President Saakashvili said although under the new constitution “theoretically” there is a possibility for him to run for PM to stay in power after his second and final presidential term expires, it would be now “absolutely counterproductive” to discuss his future plans.
He said in an interview with the Ukrainian 1+1 television channel that existence of that “theoretical” chance “is useful for us”, because such a possibility was not making him a lame duck president, which in turn was contributing to carrying out “super important” reform agenda his government was facing.
“Theoretically there is such a possibility and I can say it directly that this possibility is useful for us, because now we are carrying out super important reforms and if I weare a politician without prospects these reforms would hardly have a chance to succeed; so of course prospects remain,” Saakashvili said.
“On the other hand it would be absolutely counterproductive to discuss this issue for multiple of reasons. Almost three years are left [before the end of his final presidential term in 2013],” he said and added that these years would be “decisive” for carrying out modernization reform agenda.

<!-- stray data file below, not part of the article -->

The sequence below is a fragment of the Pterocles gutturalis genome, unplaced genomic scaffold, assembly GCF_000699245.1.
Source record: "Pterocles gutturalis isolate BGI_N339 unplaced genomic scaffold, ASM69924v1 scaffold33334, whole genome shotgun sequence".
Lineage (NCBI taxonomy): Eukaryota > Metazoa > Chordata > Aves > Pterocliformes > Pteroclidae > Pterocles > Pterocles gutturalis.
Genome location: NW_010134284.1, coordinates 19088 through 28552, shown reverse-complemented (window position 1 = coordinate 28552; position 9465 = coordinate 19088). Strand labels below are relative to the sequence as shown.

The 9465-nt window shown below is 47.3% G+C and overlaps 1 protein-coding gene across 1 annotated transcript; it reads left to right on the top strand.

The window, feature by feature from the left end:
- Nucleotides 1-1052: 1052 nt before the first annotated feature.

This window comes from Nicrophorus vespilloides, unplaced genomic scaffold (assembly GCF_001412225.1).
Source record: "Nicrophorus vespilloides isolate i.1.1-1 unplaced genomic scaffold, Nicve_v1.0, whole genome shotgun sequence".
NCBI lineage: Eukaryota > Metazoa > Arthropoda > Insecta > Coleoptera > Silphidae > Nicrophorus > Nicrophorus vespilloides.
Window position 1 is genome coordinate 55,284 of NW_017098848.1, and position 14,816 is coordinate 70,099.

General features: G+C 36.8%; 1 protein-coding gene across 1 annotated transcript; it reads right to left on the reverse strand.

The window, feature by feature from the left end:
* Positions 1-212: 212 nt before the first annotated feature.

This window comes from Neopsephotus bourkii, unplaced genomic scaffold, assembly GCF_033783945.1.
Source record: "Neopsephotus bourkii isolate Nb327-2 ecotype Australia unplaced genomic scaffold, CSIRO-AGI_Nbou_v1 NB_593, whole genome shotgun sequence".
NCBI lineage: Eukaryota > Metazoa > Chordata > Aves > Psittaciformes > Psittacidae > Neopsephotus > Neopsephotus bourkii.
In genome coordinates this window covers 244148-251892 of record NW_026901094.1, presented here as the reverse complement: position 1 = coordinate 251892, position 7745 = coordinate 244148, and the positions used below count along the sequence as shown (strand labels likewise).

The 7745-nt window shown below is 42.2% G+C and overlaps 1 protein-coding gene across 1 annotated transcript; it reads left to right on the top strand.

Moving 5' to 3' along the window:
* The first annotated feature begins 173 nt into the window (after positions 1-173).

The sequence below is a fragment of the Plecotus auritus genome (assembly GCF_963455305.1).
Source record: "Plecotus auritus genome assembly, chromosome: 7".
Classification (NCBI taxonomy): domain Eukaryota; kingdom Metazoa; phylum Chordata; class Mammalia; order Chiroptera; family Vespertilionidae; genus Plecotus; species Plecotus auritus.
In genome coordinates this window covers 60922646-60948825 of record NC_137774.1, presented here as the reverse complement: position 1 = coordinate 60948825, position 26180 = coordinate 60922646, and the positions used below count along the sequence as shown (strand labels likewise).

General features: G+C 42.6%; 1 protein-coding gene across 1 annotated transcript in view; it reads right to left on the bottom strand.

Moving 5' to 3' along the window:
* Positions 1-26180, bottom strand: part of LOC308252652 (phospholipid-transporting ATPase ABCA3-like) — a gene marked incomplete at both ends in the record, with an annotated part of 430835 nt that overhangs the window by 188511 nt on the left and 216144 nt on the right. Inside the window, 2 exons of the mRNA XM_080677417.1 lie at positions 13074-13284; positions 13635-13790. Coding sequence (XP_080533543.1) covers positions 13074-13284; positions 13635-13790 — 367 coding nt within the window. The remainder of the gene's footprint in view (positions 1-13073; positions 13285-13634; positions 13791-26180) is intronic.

“A strong president is needed for these reforms to be implemented and in order to be a strong president, the President should leave some prospects for himself,” Saakashvili said.
“I am absolutely frank in this regard and this [answer] does not at all mean that I am shunning away from the question,” he said and added that the issue of possibility of becoming PM was not even discussed in his inner circle.
He voiced the same position on this issue less than three months ago when speaking with PBS television interviewer Charlie Rose on March 11.
“I will never announce anything now for the sake of not being a lame duck,” Saakashvili said when he was asked if he was considering becoming PM after expiring his second presidential term.
“Can you imagine me saying anything on that – it just automatically undermines the whole [reform] agenda; of course if you are Tony Blair or George Bush in a country [with] well-established institutions it may work – although they had problems; can you imagine a small, aspiring country having a lame duck President at the most resolute moment? I do not think it will work… I am not going to go into those discussions. Those discussions are not helpful for the immediate future of my country,” Saakashvili said in March.